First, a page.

Recently, Senator Josh Hawley said that judge Ketanji Brown Jackson is indulgent of “sex offenders” who “prey on children”. Senator Josh Hawley wants a legitimate inquiry into her sentencing practices across the board.
What is the case about?
Child pornography is one of the worse and at the same time very sensitive issues. The frustration with the federal sentencing guidelines in these cases is intense and bipartisan. It has emerged from the hearings that, in most cases, judges depart from the guidelines.
As it has been shown with respect to the seven specific cases Senator Hawley cited, and as was illuminated by the senator’s very civil and fair questioning of Judge Jackson during the Supreme Court confirmation hearing late Tuesday afternoon, it is common for the prosecutors to recommend a sentence below the guidelines range, so it should hardly be surprising that the judge would do so.
What did Senator Ted Cruz say?
In fact, it has been quite remarkable, to hear Republican senators — Senator Ted Cruz most recently — express bewilderment during the hearing that a judge would impose a sentence more lenient than what the prosecutor recommended.
The judge is not a rubber stamp for the prosecutor. The judge is in the middle of the government and the defendant. It makes no more sense to ridicule a judge for sentencing below the prosecutor’s recommendation than it would do for sentencing above the defendant’s recommendation.
It is very common for federal judges to impose sentences that are more convenient than what the U.S. attorney recommends. A more objective measure might be to compare the judge’s sentence to the report prepared by the Probation Office, which is an arm of the court. In the child-porn cases cited by Hawley, it has been noted that most of the time, Judge Jackson has always been fair to the victims and the defenders.
What happened in the Supreme Court?
While she was sentencing the individual, Hawley said, Jackson apologized to him and his family for the pain the sentence would cause. “Is he the victim here or are the victims the victims?” Hawley later added.
Jackson also said, according to Hawley, that the man’s porn collection “was not actually as large as it seems” and that he was “fascinated by sexual images involving what was essentially your peers.”
“Judge, he was 18, these kids are eight. I don’t see in what sense they’re peers,” Hawley said. Jackson defended her decision on that sentence. Here is the most consequential point. Because Senator Hawley and now Senator Cruz have put so much emphasis on child pornography, Republicans have obscured the fact that Judge Jackson’s testimony effectively guts the sentencing guidelines.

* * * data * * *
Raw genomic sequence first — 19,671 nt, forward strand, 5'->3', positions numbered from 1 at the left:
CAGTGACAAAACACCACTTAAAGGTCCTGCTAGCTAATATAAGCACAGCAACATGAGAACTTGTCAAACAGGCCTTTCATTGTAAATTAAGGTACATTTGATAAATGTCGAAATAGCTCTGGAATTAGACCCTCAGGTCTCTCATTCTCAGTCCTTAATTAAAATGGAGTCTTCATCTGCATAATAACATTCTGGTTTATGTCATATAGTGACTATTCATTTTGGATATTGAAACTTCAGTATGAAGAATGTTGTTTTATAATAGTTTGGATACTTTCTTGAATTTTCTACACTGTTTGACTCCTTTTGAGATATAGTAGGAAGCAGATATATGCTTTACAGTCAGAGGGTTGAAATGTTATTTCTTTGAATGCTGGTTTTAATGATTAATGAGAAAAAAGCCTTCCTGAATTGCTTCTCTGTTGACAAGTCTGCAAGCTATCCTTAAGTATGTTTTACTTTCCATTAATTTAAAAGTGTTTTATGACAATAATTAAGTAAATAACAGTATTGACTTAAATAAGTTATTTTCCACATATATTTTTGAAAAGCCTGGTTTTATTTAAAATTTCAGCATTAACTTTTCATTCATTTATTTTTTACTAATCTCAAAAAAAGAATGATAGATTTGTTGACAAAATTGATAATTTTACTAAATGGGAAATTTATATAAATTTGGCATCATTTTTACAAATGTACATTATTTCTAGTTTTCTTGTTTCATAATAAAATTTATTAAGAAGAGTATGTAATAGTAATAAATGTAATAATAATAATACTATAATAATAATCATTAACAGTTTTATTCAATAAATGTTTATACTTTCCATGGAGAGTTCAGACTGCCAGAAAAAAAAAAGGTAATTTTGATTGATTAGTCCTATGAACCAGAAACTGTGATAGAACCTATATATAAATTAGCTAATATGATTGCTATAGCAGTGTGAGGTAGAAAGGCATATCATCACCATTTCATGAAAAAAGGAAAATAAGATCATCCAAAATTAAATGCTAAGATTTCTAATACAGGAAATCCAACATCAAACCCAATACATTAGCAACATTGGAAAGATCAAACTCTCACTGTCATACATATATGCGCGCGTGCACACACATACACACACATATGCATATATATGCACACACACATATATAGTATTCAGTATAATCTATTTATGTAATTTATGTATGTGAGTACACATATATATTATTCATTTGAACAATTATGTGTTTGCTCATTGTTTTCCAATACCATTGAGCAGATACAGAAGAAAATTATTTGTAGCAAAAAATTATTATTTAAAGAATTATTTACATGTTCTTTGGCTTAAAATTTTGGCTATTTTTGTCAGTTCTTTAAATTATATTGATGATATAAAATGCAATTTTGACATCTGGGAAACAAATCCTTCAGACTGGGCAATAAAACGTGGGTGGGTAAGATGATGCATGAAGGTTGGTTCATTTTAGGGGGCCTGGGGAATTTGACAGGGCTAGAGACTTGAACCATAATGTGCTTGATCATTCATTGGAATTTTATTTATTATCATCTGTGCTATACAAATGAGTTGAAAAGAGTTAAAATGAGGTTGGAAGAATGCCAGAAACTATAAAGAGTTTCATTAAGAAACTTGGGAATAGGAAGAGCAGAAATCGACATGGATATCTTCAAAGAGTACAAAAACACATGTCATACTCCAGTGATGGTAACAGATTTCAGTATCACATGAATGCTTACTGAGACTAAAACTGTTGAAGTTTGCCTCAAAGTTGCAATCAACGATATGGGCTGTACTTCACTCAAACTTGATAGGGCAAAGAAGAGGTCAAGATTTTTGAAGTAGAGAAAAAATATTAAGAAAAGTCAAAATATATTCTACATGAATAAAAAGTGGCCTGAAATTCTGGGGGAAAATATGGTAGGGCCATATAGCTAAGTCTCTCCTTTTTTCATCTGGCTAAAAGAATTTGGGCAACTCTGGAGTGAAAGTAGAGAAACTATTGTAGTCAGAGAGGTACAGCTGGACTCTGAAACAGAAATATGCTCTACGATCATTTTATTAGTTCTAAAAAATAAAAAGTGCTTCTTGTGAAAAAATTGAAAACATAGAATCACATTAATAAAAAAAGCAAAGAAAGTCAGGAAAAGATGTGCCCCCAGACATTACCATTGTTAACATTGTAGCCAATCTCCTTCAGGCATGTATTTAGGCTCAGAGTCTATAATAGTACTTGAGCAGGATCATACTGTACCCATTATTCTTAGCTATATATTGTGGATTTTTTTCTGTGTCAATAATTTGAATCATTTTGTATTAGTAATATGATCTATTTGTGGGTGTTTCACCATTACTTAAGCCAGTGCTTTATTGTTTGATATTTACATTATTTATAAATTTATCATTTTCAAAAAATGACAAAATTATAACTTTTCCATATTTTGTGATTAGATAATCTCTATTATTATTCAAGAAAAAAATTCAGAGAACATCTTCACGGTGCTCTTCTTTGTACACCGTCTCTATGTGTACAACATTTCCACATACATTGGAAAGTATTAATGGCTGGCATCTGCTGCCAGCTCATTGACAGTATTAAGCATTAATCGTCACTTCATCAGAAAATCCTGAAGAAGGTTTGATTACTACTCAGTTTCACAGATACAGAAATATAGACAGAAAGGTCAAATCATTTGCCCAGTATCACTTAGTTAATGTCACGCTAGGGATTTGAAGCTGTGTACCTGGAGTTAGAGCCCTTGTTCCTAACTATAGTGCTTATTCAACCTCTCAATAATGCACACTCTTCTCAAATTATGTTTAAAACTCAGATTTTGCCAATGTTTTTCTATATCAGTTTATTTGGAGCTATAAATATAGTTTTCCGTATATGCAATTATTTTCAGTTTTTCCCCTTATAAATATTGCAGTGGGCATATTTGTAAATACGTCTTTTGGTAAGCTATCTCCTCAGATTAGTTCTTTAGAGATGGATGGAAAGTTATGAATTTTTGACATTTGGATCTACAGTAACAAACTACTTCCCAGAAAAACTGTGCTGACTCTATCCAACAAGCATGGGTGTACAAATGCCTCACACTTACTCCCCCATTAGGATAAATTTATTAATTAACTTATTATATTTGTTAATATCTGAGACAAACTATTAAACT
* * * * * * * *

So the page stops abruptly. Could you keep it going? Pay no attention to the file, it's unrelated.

What have senators said about Jackson?
When senators pointed out that Jackson was sentenced below the guidelines in various places, she insisted that guidelines are just one factor in sentencing. Congress, she maintains, has instructed judges to consider other factors (principally in Section 3553 of the penal code), particularly characteristics of the defendant.
Jackson told Hawley during his questioning that judges are supposed to assess, regardless of the guidelines, what would be the least severe sentence that would be consistent with the statutory objectives of federal sentencing. That is a skewed reading of the sentencing statute.
Section 3553 directs the court to consider the guidelines, and what Jackson is portraying as other factors are actually factors that the guidelines take into account. Indeed, the guidelines embody the objectives of federal sentencing, and every guidelines sentence includes a calculation of offender characteristics (that is half of the equation, which is combined with factors about the offence to arrive at a sentencing range).
What has Jackson said?
Yet, what Jackson continues to claim is that after the judge considers the guidelines’ calculation, which has already factored in the defendant’s characteristics, the judge should then look at the defendant’s characteristics a second time, independent of the guidelines calculation, for the purpose of rationalizing a sentence different from — and invariably below — the guidelines range. By that theory, we are to believe, the statute that enables the guidelines and directs judges to apply the guidelines nevertheless cancels out the guidelines.
More views on the case
That is not very convincing. It might thus have been worthwhile if, rather than child-porn tunnel vision, Republicans had compared all of Jackson’s sentences to the guidelines calculations in those cases.
If she routinely comes in materially under the guidelines, and she has developed a theory for not following the guidelines, that would be a meaningful strike against her. It would undermine her claim to be a judge who has followed the law and can be depended on to follow the law on the high court.
Some say, Instead of making this case, committee Republicans have buried it under provocative claims about child pornography. Hopefully, they can still unearth it. Let’s toast to making good on missed opportunities.